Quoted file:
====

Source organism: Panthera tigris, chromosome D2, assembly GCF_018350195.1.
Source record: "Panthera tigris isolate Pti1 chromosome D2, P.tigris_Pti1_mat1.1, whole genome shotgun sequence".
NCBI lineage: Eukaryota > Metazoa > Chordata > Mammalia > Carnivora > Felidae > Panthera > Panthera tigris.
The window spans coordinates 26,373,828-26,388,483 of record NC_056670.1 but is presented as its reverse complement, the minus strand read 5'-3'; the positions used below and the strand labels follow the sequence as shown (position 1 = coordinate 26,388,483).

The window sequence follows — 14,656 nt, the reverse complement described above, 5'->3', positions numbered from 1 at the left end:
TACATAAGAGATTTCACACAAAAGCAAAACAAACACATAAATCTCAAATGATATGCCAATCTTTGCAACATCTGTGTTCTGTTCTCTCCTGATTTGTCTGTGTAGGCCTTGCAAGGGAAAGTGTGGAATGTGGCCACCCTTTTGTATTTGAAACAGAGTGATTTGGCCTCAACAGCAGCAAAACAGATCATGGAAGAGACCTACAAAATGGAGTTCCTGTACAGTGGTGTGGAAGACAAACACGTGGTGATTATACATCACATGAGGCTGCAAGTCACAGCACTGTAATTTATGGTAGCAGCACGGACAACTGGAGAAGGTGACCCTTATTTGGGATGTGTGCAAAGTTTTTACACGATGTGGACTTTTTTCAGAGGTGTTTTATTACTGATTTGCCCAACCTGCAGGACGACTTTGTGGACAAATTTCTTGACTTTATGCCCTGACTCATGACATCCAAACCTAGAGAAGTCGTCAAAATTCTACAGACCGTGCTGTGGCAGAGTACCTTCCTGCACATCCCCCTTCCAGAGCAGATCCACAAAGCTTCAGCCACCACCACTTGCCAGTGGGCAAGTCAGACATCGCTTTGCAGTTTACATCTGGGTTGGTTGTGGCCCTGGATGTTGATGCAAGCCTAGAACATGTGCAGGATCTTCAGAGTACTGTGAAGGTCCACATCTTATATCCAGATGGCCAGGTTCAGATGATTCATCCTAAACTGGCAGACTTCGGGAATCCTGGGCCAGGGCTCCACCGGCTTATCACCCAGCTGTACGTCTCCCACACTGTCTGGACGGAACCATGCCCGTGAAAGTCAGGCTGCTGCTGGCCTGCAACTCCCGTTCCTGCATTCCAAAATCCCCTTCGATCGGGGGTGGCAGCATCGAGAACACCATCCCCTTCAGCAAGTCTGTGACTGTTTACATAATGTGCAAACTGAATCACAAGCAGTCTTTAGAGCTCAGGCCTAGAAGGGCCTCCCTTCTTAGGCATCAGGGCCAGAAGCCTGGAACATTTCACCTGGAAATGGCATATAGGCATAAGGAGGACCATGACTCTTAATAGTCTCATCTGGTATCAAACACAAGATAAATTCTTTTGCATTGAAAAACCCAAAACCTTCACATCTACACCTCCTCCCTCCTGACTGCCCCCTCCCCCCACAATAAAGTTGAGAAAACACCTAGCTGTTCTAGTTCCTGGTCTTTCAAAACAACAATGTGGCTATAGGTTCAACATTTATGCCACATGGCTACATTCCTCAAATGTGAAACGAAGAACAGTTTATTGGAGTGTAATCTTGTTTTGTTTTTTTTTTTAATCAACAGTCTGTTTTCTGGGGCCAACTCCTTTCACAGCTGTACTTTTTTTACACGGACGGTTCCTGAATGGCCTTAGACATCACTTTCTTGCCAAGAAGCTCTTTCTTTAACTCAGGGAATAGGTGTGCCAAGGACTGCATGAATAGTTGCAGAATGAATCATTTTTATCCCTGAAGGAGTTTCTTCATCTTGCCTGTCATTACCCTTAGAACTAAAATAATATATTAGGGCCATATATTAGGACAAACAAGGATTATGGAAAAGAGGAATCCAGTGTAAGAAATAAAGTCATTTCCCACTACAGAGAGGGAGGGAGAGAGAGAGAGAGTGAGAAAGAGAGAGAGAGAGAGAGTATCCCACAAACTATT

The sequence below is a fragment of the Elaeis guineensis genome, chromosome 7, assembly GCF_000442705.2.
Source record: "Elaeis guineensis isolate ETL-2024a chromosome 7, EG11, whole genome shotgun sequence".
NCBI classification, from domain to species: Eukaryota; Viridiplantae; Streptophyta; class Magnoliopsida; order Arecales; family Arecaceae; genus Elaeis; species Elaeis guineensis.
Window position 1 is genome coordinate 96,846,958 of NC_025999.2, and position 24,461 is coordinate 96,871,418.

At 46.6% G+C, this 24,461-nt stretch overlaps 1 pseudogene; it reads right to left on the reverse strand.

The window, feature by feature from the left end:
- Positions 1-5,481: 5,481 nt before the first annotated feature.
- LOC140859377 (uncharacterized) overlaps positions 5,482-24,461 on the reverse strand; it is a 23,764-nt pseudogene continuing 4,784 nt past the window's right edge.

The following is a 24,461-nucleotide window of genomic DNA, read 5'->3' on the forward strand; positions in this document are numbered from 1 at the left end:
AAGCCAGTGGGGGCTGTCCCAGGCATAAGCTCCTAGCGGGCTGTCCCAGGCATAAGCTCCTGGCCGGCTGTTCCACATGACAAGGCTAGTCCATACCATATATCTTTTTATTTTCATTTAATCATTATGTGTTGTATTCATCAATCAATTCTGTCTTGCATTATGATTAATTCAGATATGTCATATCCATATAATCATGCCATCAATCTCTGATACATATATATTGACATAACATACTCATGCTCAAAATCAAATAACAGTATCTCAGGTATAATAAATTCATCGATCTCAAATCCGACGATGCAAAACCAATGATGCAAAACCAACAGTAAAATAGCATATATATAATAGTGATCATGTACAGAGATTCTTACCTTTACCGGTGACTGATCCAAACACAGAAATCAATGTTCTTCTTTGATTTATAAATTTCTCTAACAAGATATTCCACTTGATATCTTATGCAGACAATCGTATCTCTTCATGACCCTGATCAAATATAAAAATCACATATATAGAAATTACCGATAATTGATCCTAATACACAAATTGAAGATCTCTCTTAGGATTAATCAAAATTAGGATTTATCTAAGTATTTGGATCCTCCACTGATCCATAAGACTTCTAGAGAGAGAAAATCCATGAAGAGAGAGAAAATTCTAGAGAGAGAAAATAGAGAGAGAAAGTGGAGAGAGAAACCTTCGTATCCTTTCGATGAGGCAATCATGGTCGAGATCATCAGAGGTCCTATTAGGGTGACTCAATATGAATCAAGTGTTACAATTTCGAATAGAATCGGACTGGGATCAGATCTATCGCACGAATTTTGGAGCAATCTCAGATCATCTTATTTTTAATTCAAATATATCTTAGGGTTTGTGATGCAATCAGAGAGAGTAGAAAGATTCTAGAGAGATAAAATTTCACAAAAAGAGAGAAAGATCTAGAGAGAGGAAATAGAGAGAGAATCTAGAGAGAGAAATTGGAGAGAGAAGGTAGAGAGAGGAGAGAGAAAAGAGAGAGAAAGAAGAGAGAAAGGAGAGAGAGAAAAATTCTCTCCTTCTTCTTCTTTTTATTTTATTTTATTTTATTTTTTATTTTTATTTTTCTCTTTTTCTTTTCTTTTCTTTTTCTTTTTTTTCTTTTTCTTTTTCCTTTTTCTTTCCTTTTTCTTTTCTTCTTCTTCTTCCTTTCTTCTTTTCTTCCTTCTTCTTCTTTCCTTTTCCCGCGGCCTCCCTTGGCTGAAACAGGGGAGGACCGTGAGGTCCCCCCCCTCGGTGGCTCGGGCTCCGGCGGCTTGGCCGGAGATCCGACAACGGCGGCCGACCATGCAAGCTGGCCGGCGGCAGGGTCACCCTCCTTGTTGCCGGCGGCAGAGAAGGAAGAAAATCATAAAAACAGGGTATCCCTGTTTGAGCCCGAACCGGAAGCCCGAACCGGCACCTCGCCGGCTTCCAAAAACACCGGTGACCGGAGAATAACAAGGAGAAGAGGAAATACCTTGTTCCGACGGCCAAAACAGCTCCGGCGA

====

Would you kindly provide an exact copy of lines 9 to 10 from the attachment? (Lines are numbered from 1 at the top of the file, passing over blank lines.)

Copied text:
NCBI classification, from domain to species: Eukaryota; Viridiplantae; Streptophyta; class Magnoliopsida; order Arecales; family Arecaceae; genus Elaeis; species Elaeis guineensis.
Window position 1 is genome coordinate 96,846,958 of NC_025999.2, and position 24,461 is coordinate 96,871,418.